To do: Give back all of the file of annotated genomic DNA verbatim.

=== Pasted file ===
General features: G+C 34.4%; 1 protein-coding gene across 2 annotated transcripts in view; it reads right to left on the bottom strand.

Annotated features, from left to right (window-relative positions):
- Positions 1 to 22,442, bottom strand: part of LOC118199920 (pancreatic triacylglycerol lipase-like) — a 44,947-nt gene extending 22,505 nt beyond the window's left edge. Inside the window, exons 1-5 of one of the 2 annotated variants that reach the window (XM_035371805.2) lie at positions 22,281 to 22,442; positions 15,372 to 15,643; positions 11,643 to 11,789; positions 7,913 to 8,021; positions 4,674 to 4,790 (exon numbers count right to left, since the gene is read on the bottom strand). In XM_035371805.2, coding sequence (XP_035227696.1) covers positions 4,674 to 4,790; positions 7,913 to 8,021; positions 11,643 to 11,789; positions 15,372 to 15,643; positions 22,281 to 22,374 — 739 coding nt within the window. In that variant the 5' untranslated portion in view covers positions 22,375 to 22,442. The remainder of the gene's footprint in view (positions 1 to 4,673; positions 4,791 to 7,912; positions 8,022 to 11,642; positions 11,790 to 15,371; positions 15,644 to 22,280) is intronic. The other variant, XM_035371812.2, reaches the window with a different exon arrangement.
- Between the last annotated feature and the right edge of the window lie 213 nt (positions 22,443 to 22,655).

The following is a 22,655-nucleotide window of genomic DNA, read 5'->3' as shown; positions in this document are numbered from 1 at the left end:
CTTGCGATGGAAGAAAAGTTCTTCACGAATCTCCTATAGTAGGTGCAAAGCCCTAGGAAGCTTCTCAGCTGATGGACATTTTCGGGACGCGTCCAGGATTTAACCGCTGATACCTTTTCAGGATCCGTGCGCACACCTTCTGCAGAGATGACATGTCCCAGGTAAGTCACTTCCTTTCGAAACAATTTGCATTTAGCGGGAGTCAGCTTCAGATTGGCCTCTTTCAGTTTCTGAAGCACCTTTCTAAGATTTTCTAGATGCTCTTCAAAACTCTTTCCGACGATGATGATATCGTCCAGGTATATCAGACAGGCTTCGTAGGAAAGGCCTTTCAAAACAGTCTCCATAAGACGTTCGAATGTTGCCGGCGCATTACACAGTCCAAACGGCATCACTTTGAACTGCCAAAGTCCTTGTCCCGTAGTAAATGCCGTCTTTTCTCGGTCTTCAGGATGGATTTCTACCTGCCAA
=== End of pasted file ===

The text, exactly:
General features: G+C 34.4%; 1 protein-coding gene across 2 annotated transcripts in view; it reads right to left on the bottom strand.

Annotated features, from left to right (window-relative positions):
- Positions 1 to 22,442, bottom strand: part of LOC118199920 (pancreatic triacylglycerol lipase-like) — a 44,947-nt gene extending 22,505 nt beyond the window's left edge. Inside the window, exons 1-5 of one of the 2 annotated variants that reach the window (XM_035371805.2) lie at positions 22,281 to 22,442; positions 15,372 to 15,643; positions 11,643 to 11,789; positions 7,913 to 8,021; positions 4,674 to 4,790 (exon numbers count right to left, since the gene is read on the bottom strand). In XM_035371805.2, coding sequence (XP_035227696.1) covers positions 4,674 to 4,790; positions 7,913 to 8,021; positions 11,643 to 11,789; positions 15,372 to 15,643; positions 22,281 to 22,374 — 739 coding nt within the window. In that variant the 5' untranslated portion in view covers positions 22,375 to 22,442. The remainder of the gene's footprint in view (positions 1 to 4,673; positions 4,791 to 7,912; positions 8,022 to 11,642; positions 11,790 to 15,371; positions 15,644 to 22,280) is intronic. The other variant, XM_035371812.2, reaches the window with a different exon arrangement.
- Between the last annotated feature and the right edge of the window lie 213 nt (positions 22,443 to 22,655).

The following is a 22,655-nucleotide window of genomic DNA, read 5'->3' as shown; positions in this document are numbered from 1 at the left end:
CTTGCGATGGAAGAAAAGTTCTTCACGAATCTCCTATAGTAGGTGCAAAGCCCTAGGAAGCTTCTCAGCTGATGGACATTTTCGGGACGCGTCCAGGATTTAACCGCTGATACCTTTTCAGGATCCGTGCGCACACCTTCTGCAGAGATGACATGTCCCAGGTAAGTCACTTCCTTTCGAAACAATTTGCATTTAGCGGGAGTCAGCTTCAGATTGGCCTCTTTCAGTTTCTGAAGCACCTTTCTAAGATTTTCTAGATGCTCTTCAAAACTCTTTCCGACGATGATGATATCGTCCAGGTATATCAGACAGGCTTCGTAGGAAAGGCCTTTCAAAACAGTCTCCATAAGACGTTCGAATGTTGCCGGCGCATTACACAGTCCAAACGGCATCACTTTGAACTGCCAAAGTCCTTGTCCCGTAGTAAATGCCGTCTTTTCTCGGTCTTCAGGATGGATTTCTACCTGCCAA